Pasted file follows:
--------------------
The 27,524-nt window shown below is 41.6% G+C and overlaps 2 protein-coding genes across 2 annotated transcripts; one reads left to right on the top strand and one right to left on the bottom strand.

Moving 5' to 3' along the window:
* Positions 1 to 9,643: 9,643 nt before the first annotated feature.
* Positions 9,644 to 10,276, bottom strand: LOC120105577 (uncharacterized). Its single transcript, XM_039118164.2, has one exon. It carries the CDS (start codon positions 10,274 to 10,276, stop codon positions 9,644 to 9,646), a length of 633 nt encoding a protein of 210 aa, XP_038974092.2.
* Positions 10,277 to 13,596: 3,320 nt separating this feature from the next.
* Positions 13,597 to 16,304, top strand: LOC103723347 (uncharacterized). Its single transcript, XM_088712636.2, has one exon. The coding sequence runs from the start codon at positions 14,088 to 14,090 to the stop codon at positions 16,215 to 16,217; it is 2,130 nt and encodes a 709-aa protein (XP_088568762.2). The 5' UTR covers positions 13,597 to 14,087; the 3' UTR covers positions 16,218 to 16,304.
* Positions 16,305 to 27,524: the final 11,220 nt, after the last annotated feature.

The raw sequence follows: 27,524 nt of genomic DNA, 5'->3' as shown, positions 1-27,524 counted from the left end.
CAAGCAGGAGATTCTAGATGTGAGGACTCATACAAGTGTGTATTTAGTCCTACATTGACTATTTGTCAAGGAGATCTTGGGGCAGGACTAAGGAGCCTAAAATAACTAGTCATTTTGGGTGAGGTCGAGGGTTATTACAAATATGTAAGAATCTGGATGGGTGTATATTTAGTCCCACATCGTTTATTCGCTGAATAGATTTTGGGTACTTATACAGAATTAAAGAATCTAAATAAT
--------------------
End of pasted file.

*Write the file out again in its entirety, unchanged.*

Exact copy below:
The 27,524-nt window shown below is 41.6% G+C and overlaps 2 protein-coding genes across 2 annotated transcripts; one reads left to right on the top strand and one right to left on the bottom strand.

Moving 5' to 3' along the window:
* Positions 1 to 9,643: 9,643 nt before the first annotated feature.
* Positions 9,644 to 10,276, bottom strand: LOC120105577 (uncharacterized). Its single transcript, XM_039118164.2, has one exon. It carries the CDS (start codon positions 10,274 to 10,276, stop codon positions 9,644 to 9,646), a length of 633 nt encoding a protein of 210 aa, XP_038974092.2.
* Positions 10,277 to 13,596: 3,320 nt separating this feature from the next.
* Positions 13,597 to 16,304, top strand: LOC103723347 (uncharacterized). Its single transcript, XM_088712636.2, has one exon. The coding sequence runs from the start codon at positions 14,088 to 14,090 to the stop codon at positions 16,215 to 16,217; it is 2,130 nt and encodes a 709-aa protein (XP_088568762.2). The 5' UTR covers positions 13,597 to 14,087; the 3' UTR covers positions 16,218 to 16,304.
* Positions 16,305 to 27,524: the final 11,220 nt, after the last annotated feature.

The raw sequence follows: 27,524 nt of genomic DNA, 5'->3' as shown, positions 1-27,524 counted from the left end.
CAAGCAGGAGATTCTAGATGTGAGGACTCATACAAGTGTGTATTTAGTCCTACATTGACTATTTGTCAAGGAGATCTTGGGGCAGGACTAAGGAGCCTAAAATAACTAGTCATTTTGGGTGAGGTCGAGGGTTATTACAAATATGTAAGAATCTGGATGGGTGTATATTTAGTCCCACATCGTTTATTCGCTGAATAGATTTTGGGTACTTATACAGAATTAAAGAATCTAAATAAT